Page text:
Jordan Farmar's move to New Jersey could provide a bigger opportunity, or just more frustration
Jordan Farmar may soon find out just how frustrating the NBA can really become.
He often lamented during his four-year tenure with the Lakers his lack of playing time, how the triangle offense limited his game and how there never seemed to be enough opportunities for him to succeed. That's why it shouldn't come as a surprise that he officially parted ways with the Lakers on Sunday. It almost seemed inevitable that he wouldn't be part of the organization, particularly with how obvious he made it out to be during his exit interview that he'd like to test the market, get away from L.A. and see where his career can take him.
What seems surprising is the alternative. The Times' Broderick Turner reported that Farmar accepted a three-year, $12-million offer from the New Jersey Nets and will play behind starting point guard Devin Harris. In New Jersey, Farmar's frustration may go beyond playing time and the triangle offense.
Sure, the Nets' new owner, Russian billionaire Mikhail Prokhorov, seems to be breathing new life into the organization. The team also seems to have a promising future with the low-post presence of Brook Lopez and Derrick Favors. Farmar gets a pay raise from $1.24 million to $4 million. Farmar's game will flourish now that his playmaking abilities won't be as constricted as they were in the triangle. And Farmar is likely to have more of a chance to lead a team than he ever would with the Lakers -- you know, since the team features the likes of Kobe Bryant and Co.But I honestly don't see how Farmar's career will benefit from playing for the Nets beyond having a marginal bump in statistical performances and minutes. Much of Farmar's inconsistency with the Lakers pointed more to his poor decision-making and poor effort on defense than limited opportunities. Most of Farmar's impressive performances with the Lakers happened in waves, making it hard to predict whether more chances would've resulted in a steady line graph, or if it would've just featured more peaks and valleys. When you weigh those variables, the fact that the Lakers are the two-time defending champs and New Jersey is coming off a league-worst 12-70 record, there's no question that Farmar will face plenty of additional challenges next season.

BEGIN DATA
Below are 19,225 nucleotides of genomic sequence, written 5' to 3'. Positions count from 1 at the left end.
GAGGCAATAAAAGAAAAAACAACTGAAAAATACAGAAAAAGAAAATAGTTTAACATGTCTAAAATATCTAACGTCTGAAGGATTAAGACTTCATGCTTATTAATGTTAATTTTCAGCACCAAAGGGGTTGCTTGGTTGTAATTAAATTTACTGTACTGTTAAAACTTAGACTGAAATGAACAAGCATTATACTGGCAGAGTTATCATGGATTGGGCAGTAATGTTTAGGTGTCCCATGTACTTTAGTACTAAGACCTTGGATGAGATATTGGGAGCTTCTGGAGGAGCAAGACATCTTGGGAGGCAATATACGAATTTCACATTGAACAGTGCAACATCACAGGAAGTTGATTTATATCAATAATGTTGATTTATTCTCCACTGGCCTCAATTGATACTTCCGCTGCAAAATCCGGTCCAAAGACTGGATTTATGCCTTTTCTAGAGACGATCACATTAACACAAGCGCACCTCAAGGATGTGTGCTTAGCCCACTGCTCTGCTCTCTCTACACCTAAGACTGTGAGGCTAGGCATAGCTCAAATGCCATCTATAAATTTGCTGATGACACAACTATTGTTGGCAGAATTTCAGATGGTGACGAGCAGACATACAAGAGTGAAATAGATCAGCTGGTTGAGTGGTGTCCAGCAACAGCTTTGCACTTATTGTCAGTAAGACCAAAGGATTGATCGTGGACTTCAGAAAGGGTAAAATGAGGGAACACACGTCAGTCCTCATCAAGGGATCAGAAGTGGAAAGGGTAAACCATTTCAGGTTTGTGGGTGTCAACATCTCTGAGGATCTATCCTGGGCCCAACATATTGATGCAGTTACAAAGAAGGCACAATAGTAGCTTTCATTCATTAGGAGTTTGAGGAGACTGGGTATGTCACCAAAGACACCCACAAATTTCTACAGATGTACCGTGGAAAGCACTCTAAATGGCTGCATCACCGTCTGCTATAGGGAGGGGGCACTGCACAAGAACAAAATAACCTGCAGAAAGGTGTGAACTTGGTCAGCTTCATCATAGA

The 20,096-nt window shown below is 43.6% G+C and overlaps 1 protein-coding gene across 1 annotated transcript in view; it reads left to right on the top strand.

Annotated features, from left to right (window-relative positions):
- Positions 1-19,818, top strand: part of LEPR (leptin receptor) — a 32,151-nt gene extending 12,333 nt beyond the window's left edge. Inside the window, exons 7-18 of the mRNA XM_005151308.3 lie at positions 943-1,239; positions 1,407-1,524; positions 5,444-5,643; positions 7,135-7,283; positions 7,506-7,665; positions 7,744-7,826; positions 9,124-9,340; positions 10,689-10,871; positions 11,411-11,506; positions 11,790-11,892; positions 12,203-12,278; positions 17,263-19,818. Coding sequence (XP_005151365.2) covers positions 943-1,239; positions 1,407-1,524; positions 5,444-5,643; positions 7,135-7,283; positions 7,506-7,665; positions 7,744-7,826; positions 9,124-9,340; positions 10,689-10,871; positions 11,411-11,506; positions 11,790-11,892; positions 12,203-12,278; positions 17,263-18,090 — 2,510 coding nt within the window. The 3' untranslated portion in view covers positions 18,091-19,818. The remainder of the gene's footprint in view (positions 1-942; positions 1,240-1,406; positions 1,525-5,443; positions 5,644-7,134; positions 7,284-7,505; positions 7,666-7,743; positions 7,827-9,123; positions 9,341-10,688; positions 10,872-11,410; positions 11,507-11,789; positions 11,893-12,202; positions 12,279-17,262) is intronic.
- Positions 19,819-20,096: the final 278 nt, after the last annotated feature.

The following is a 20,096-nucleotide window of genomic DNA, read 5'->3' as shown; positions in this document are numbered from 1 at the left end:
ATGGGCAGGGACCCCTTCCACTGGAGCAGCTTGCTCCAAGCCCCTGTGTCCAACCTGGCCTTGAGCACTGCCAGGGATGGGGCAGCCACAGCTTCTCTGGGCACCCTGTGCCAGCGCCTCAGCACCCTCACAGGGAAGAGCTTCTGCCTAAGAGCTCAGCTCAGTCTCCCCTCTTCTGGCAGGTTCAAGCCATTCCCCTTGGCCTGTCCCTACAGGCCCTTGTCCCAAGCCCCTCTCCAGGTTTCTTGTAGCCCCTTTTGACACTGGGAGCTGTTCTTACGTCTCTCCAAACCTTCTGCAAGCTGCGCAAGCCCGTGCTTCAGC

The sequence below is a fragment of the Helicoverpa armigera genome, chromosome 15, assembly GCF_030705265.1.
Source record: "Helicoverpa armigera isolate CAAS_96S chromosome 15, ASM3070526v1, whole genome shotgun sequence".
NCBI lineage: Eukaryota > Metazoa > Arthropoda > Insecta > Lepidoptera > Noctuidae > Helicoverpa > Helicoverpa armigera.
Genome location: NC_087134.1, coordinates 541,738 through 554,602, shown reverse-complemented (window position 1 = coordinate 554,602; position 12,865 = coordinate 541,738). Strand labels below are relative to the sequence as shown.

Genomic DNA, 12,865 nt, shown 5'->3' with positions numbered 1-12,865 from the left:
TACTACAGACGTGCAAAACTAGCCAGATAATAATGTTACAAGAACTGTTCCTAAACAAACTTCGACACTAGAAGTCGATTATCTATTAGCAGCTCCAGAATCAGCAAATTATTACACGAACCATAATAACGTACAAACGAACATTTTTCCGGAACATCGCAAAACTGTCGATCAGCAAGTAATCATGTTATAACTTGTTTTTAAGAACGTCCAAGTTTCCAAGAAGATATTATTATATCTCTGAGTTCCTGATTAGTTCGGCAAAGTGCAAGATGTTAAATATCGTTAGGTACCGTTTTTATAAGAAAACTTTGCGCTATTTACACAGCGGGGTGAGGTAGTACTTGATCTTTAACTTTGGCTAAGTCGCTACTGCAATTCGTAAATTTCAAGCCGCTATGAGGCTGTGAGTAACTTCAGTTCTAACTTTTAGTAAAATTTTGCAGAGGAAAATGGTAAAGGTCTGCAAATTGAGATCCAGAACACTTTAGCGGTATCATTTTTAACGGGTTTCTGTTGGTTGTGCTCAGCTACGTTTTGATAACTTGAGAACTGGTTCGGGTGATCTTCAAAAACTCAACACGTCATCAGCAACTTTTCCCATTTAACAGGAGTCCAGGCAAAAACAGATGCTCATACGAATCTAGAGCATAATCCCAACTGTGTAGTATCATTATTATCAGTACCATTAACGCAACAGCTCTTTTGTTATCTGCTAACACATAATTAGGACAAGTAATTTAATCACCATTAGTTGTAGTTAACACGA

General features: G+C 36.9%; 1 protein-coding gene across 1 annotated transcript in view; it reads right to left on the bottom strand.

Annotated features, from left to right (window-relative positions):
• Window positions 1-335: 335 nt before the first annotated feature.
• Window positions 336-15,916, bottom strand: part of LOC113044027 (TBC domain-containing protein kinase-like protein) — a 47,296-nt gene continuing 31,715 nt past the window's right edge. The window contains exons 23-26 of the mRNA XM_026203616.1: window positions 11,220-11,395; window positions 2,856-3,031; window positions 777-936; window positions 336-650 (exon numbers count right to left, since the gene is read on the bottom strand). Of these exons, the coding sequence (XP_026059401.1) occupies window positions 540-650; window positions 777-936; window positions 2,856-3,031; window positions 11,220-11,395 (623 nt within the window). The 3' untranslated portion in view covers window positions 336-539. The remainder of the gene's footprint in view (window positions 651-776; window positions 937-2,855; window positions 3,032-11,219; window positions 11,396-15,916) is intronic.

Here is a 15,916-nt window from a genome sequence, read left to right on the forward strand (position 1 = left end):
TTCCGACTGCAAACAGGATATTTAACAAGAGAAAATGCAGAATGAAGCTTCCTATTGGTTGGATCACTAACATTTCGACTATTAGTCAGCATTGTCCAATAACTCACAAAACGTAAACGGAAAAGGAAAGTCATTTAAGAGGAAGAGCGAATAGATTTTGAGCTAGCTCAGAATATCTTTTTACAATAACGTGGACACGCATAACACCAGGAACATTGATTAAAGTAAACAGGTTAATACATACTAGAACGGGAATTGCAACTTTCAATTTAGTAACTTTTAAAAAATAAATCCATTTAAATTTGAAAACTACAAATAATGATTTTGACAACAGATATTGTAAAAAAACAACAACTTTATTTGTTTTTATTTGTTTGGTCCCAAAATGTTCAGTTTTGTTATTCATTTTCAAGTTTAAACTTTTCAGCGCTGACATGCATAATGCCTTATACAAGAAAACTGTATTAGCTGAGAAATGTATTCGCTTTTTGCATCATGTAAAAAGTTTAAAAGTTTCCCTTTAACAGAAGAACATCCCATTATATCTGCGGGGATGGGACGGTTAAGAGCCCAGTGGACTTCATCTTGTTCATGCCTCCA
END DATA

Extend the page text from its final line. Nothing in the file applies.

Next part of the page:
He openly expressed in detail why he considered leaving during his exit interview, pointing to his frustration that he didn't want to be pigeonholed as a utility player. He also shared his unhappiness that after his playing time went from 15.1 minutes to 20.6 from the 2006-07 season to the 2007-08 season, his minutes dipped to 18.3 in 2008-09 and 18 last season. And with Derek Fisher's playoff emergence and the Lakers looking to shed costs, Farmar didn't sound exactly optimistic during his exit interview that the Lakers would want to keep him. He also probably saw the writing on the wall when the Lakers signed veteran guard Steve Blake.But Farmar's desire to go elsewhere matched the Lakers' interest in parting ways because his attitude made it harder for the team to tolerate his inconsistency. That's why the Lakers view Shannon Brown differently and are considering in keeping him so long as it's financially feasible. That's why it will also be interesting to see whether Farmar's career actually begins to flourish with New Jersey, or it if it will continue to produce more frustrating moments.
That's because he won't automatically be given the starting role, a variable Farmar originally said he hoped to find somewhere else. He also won't be part of a winning culture with winning championships and with playing with heavy talent, two consolations Lakers reserves have routinely said help get them through their frustrations with lacking minutes. And Farmar's not exactly known to have outstanding leadership qualities, a variable he may need to improve if he's asked to carry lots of the team's burden.
There's no doubt Farmar's career will drastically change and be redefined beginning next season. But it's unclear everything will turn out the way he wants. And this time, he has only himself to blame.
-- Mark Medina
Photo: Jordan Farmar. Credit: CJ Gunther / EPA